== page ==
A few years ago, Ruth and I agreed that we didn’t resonate well with many of the Yom Hashoah commemorations we’ve seen. They’ve seemed to wallow and many of us just can’t force ourselves to continue going back to that place without including a missing ingredient.
I had generally kept my feelings to myself. I was born post Holocaust and my family had all come to America long before the onset of the Holocaust, so I didn’t quite feel it was my place to complain, but Ruth lived it. Born in Germany, she experienced the events of Kristallnacht and escaped with her family in the midst of the horrors, so when she shared that she was not interested in participating in the typical Yom Hashoah observance, we began to recast the service with an appropriate balance of hopefulness and we employed it again for this year’s gathering.
The best compass I’ve found for our observance is Israel’s national anthem, Hatikvah, the Hope. This is how it’s translated in our prayerbook, Mishkan T’filah…
So long as within the inmost heart a Jewish spirit sings, so long as the eye looks eastward, gazing toward Zion, our hope is not lost — the hope of two thousand years: to be a free people in our land, the land of Zion and Jerusalem.
This year we came together lifting our voices from the depths of the Jewish spirit.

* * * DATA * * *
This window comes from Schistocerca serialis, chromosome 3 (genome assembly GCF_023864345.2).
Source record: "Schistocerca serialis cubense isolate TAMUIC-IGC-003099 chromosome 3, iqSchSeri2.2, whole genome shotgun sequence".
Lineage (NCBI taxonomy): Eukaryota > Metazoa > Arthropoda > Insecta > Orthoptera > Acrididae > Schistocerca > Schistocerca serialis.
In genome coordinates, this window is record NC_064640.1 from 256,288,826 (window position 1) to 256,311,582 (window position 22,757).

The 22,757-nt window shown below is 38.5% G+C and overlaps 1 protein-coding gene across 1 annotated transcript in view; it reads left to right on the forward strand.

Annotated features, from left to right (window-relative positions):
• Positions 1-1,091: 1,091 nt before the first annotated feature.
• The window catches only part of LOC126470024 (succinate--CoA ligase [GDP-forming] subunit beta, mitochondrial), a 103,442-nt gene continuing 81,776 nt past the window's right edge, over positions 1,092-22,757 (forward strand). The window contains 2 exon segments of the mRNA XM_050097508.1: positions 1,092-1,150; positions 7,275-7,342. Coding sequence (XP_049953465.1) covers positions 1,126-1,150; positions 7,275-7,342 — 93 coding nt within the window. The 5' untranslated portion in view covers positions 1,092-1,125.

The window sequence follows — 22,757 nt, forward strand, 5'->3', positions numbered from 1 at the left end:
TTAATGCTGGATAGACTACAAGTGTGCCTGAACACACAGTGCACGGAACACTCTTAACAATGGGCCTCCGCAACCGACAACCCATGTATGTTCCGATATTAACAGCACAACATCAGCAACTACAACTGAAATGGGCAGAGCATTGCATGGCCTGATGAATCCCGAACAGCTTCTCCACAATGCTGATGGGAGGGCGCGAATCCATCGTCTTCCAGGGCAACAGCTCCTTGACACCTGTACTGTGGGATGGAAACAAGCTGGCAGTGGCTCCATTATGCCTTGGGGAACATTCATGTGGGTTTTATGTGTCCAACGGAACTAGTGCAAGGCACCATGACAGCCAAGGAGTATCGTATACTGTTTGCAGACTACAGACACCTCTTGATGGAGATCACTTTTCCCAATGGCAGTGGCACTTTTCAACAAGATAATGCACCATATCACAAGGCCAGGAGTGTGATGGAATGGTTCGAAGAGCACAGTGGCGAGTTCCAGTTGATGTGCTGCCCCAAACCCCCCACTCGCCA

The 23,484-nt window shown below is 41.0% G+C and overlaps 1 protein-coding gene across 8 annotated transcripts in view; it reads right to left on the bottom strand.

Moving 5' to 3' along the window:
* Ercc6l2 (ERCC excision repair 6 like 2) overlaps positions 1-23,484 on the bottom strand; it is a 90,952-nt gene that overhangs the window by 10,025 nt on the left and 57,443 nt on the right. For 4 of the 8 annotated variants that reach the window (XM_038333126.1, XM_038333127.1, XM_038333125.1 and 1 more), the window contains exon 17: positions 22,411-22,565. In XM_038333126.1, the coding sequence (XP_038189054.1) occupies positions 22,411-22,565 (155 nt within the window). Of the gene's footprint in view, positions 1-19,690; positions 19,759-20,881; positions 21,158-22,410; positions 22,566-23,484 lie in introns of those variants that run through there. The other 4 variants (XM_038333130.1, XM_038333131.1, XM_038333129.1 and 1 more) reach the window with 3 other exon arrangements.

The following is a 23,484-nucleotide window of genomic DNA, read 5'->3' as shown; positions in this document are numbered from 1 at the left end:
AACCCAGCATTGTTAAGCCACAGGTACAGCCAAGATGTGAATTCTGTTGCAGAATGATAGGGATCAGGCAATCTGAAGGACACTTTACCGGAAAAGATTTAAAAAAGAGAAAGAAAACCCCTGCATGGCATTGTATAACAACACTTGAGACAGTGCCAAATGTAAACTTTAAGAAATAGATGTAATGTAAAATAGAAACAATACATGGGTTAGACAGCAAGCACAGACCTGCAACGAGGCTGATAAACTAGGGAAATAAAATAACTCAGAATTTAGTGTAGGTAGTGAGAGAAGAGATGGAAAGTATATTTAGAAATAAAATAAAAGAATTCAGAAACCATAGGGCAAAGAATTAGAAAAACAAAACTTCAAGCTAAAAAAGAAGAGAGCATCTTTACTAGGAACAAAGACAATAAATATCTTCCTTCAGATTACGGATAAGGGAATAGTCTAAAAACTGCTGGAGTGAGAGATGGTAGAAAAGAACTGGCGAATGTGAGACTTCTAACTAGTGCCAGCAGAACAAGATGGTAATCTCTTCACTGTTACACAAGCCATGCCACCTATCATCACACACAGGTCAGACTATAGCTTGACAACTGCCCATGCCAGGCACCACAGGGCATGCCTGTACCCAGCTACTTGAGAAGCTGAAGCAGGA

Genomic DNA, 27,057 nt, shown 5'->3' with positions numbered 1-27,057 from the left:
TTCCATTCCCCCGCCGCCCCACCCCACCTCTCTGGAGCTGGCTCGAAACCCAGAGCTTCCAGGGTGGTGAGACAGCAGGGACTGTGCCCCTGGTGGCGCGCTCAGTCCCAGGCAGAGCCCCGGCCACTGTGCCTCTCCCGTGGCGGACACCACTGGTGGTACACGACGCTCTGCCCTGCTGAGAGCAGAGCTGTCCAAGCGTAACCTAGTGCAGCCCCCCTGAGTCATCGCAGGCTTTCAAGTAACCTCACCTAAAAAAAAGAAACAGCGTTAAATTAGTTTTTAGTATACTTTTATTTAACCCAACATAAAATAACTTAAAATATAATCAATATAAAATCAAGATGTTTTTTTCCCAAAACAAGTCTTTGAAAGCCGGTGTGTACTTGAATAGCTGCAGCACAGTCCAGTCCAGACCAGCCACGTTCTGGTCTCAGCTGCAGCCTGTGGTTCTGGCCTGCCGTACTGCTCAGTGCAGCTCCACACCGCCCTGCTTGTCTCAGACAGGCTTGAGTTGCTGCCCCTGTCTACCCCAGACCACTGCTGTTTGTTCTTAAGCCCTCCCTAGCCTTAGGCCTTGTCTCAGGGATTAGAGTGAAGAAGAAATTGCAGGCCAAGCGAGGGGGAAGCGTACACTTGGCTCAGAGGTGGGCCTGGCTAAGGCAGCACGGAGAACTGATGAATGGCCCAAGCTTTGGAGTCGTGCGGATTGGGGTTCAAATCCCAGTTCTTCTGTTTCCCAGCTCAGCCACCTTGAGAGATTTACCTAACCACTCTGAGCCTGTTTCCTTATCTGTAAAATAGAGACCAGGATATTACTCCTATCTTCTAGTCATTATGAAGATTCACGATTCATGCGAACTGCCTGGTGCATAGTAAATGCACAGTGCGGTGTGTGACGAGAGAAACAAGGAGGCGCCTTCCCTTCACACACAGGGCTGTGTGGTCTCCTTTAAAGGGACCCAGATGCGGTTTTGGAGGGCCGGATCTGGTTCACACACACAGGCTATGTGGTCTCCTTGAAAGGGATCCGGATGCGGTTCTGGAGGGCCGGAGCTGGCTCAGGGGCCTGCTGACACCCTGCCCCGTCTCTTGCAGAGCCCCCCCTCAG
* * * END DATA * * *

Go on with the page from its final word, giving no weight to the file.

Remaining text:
I was thrilled to take a ‘chance’ encounter and have it lift us up for our observance. Last week I knocked on the door of our friend and teacher, Prof. Thomas Loewenheim, our Kol Nidre cellist whose brother, Gabriel was visiting. Gabriel’s rich baritone graces the stage of Israel’s Opera and regularly on the bimah of one of the great synagogues in Germany today. The family comes from Germany, and Gabriel’s voice has returned to participate in the resurgence of Jewish life there today.
Huge thanks to Gabriel for participating in our Yom Hashoah observance and to Debbie Teitelbaum for piano accompaniment and to the many people who came out to participate.
We ended our service with the singing of Hatikvah. We began with the equally hopeful and prayerful words of Hannah Sennesh…
O Lord, my God, I pray that these things never end
The sand and the sea, the rush of the waters,
The crash of the heavens, the prayer of the heart.